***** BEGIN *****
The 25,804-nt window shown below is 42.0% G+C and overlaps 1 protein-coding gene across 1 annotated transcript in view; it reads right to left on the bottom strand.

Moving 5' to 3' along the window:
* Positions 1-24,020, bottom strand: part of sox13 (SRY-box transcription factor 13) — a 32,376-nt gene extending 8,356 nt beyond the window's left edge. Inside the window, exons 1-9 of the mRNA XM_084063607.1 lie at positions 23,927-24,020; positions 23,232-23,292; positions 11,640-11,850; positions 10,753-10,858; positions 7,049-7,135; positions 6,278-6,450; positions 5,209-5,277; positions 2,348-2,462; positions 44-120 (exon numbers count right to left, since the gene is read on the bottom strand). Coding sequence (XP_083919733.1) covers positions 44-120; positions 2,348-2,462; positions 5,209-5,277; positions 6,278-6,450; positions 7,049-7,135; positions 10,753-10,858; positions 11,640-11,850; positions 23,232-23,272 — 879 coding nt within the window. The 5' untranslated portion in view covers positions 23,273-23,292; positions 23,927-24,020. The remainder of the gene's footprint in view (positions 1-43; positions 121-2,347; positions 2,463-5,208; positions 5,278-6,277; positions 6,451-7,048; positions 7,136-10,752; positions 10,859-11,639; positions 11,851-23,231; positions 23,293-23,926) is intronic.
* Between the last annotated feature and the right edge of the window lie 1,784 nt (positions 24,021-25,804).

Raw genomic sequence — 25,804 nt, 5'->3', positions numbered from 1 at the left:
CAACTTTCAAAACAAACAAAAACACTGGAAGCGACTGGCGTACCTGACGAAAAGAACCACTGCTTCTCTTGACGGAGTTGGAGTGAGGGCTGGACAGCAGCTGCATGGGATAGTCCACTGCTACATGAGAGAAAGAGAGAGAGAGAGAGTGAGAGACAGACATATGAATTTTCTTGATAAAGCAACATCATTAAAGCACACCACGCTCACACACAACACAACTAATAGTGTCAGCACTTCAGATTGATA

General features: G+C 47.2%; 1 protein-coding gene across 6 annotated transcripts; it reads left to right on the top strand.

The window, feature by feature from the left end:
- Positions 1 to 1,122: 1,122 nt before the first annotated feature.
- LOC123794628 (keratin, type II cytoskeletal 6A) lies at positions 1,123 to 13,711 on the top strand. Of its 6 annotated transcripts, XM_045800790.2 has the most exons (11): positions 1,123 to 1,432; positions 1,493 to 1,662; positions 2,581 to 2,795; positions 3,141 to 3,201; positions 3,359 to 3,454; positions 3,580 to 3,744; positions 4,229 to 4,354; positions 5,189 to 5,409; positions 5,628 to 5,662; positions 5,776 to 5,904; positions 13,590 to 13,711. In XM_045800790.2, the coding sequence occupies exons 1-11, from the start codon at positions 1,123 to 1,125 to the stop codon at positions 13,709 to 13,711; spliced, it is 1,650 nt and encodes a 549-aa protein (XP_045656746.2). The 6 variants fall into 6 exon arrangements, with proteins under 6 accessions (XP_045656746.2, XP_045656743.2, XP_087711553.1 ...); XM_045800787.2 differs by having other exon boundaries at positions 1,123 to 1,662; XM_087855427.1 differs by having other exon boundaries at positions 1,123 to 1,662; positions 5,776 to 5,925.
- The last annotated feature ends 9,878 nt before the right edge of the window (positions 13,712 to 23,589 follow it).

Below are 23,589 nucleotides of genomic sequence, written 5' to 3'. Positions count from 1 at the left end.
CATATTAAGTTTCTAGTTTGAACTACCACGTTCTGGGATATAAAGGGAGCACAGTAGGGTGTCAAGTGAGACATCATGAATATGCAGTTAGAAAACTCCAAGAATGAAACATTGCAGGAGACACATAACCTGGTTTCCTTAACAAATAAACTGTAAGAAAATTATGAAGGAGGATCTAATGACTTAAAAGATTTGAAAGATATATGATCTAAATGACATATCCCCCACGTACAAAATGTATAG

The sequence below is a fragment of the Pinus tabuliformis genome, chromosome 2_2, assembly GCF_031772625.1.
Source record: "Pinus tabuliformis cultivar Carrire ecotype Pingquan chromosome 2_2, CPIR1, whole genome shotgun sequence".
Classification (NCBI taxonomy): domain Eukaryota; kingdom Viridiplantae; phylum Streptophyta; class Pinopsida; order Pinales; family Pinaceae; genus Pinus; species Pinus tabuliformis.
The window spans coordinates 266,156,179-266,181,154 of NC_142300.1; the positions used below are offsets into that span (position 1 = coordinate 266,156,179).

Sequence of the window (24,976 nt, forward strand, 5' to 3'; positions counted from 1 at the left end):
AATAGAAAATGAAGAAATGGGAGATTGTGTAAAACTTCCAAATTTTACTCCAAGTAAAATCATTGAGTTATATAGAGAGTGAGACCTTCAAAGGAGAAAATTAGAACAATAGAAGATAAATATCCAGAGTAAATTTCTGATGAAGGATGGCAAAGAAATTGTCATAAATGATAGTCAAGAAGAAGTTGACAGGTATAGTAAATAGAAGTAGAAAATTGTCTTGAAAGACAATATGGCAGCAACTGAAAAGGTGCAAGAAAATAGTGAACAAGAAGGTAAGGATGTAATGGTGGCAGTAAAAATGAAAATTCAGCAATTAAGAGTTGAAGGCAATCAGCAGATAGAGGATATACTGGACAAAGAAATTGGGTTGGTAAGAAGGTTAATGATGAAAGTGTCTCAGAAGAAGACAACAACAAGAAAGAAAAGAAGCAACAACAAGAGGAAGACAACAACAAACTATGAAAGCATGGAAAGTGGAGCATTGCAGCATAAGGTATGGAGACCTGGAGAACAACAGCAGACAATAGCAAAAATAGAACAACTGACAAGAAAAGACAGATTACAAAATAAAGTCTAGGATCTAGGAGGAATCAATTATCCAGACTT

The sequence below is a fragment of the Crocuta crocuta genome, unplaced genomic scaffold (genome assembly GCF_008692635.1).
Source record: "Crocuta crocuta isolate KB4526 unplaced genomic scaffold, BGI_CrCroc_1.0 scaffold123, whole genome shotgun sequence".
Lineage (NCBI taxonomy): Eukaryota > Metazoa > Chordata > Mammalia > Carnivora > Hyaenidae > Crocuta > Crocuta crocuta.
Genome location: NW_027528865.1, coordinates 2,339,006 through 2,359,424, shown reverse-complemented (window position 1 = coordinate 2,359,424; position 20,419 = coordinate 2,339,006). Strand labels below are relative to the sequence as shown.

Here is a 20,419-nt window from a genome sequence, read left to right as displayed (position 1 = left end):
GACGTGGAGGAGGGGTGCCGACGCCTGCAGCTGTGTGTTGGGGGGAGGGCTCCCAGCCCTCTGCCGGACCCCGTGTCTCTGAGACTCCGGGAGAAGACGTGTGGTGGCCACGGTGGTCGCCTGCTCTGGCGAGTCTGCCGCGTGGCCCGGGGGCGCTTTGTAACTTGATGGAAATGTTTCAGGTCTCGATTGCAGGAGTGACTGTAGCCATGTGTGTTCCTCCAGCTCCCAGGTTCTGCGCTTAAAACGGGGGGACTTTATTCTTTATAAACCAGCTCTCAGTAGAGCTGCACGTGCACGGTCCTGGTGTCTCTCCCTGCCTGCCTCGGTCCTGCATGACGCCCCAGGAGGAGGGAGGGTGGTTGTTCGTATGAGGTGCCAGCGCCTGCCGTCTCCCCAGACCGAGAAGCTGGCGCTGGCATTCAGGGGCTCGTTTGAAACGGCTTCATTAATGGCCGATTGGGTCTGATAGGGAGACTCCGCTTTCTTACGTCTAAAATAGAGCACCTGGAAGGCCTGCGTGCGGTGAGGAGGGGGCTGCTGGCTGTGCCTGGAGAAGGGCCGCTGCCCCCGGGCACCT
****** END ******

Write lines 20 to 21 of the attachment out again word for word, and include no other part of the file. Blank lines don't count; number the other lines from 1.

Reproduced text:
The sequence below is a fragment of the Crocuta crocuta genome, unplaced genomic scaffold (genome assembly GCF_008692635.1).
Source record: "Crocuta crocuta isolate KB4526 unplaced genomic scaffold, BGI_CrCroc_1.0 scaffold123, whole genome shotgun sequence".